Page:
(Recasts with Fed speech, updates prices, adds analyst comments)
* Palladium hits fresh record high
* GRAPHIC-2017 asset returns: tmsnrt.rs/2jvdmXl
BENGALURU, Nov 28 (Reuters) - Gold prices recovered from two-week lows, rising as much as 1 percent as the dollar fell after Federal Reserve Chairman Jerome Powell offered little clues on the pace of future interest rate hikes in a cautious speech.
Meanwhile, palladium prices hit a fresh record high at $1,186.30 per ounce.
While there was “a great deal to like” about U.S. prospects, the bank’s gradual interest-rate hikes are meant to balance risks as it tries to keep the economy on track, Powell said.
“Powell’s comments suggest that 2019 may be more of a wait-and-see approach and the assumption of any hikes may be premature,” said Tai Wong, head of metals trading at BMO.
Spot gold was up 0.6 percent at $1,221.68 per ounce at 12:49 p.m. EST (1749 GMT) after rising as much as 1 percent to $1,226.24. Prices fell to its lowest level since Nov. 15 at $1,210.65 earlier in the session.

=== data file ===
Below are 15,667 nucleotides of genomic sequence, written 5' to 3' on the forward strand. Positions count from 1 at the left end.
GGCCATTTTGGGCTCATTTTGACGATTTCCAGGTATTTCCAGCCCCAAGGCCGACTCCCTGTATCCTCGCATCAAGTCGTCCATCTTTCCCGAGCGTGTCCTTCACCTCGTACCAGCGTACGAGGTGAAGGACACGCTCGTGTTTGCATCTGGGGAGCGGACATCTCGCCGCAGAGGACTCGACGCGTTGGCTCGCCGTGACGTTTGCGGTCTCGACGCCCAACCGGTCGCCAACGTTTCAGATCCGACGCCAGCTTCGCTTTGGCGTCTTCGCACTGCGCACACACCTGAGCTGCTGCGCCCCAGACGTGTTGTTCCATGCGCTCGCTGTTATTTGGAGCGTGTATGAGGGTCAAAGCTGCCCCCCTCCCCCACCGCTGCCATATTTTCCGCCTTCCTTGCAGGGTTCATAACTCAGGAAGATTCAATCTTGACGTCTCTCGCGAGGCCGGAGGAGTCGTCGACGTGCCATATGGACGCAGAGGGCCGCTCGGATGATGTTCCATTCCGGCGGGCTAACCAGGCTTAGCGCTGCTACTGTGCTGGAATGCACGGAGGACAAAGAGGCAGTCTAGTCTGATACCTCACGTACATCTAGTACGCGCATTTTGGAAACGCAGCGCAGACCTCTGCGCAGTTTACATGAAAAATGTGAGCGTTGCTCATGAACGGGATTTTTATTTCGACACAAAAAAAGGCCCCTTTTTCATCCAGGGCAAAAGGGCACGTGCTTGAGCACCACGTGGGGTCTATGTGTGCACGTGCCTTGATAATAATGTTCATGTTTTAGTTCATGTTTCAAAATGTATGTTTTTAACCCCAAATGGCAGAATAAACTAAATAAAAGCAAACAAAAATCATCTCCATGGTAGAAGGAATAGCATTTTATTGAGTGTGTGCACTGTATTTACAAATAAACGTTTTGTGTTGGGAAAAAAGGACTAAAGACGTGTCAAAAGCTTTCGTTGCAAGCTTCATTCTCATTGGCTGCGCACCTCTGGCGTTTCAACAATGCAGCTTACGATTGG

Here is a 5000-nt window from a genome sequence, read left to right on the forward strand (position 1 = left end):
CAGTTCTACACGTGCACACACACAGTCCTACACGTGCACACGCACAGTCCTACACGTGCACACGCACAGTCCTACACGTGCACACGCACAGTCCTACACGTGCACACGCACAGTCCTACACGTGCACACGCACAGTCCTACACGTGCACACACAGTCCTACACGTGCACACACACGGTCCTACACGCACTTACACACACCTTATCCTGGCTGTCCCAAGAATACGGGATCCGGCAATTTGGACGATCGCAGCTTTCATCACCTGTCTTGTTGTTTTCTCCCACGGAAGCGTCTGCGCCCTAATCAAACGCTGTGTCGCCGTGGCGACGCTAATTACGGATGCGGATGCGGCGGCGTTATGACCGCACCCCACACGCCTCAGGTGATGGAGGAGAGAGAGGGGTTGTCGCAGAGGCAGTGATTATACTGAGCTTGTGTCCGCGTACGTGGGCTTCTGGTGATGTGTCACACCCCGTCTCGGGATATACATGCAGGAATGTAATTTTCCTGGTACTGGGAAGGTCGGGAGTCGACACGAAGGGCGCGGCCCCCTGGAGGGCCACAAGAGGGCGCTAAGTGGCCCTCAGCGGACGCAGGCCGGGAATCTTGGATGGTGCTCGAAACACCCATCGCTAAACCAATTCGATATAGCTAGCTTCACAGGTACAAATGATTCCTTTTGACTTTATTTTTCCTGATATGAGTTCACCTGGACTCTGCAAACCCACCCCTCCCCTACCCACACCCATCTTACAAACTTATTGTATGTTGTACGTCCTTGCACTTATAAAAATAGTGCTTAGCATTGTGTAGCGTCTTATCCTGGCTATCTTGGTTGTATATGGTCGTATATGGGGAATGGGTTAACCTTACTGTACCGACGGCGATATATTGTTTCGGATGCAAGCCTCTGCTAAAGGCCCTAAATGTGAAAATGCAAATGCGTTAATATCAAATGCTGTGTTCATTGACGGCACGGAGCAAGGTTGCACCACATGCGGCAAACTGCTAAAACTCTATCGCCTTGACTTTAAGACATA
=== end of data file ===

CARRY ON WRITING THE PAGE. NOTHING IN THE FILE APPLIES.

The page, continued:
U.S. gold futures were up 0.7 percent at $1,222.
Investors will also keep a close watch for the minutes from the central bank’s Nov. 7-8 meeting, scheduled to be released on Thursday, for indications on the rate hike trajectory in 2019.
The Fed has raised rates three times this year.
The dollar index, which measures the greenback against a basket of currencies, was down 0.3 percent after the Fed speech.
Meanwhile, U.S. President Donald Trump is likely to meet his Chinese counterpart on the sidelines of the G20 meeting later this week to discuss the trade dispute between the major economies.
Bullion has largely lost out to the dollar as a safe haven asset this year as the U.S.-China trade war unfolded against a backdrop of rising U.S. interest rates.
“Gold should stay fairly range-bound in the short term. I struggle to see it breaking below $1,200 and likewise on the upside, until the end of this year, I struggle to see it breaking above $1,250 as well,” ING analyst Warren Patterson said.
Palladium was up nearly 3 percent at $1,182.99 per ounce, after hitting the record high.
“The market remains very tight. ... Potential growth for supply is very limited and demand remains robust even though we’ve seen a decline in auto sales in China and a slowdown in car sales in the U.S.,” said Suki Cooper, precious metals analyst at Standard Chartered Bank.
Silver rose 1.1 percent to $14.29 per ounce, while platinum fell 1.1 percent to $821.30, having earlier touched its lowest in more than a month, at $814.50. (Reporting by K. Sathya Narayanan, Arpan Varghese and Swati Verma in Bengaluru; Editing by Will Dunham and Marguerita Choy)
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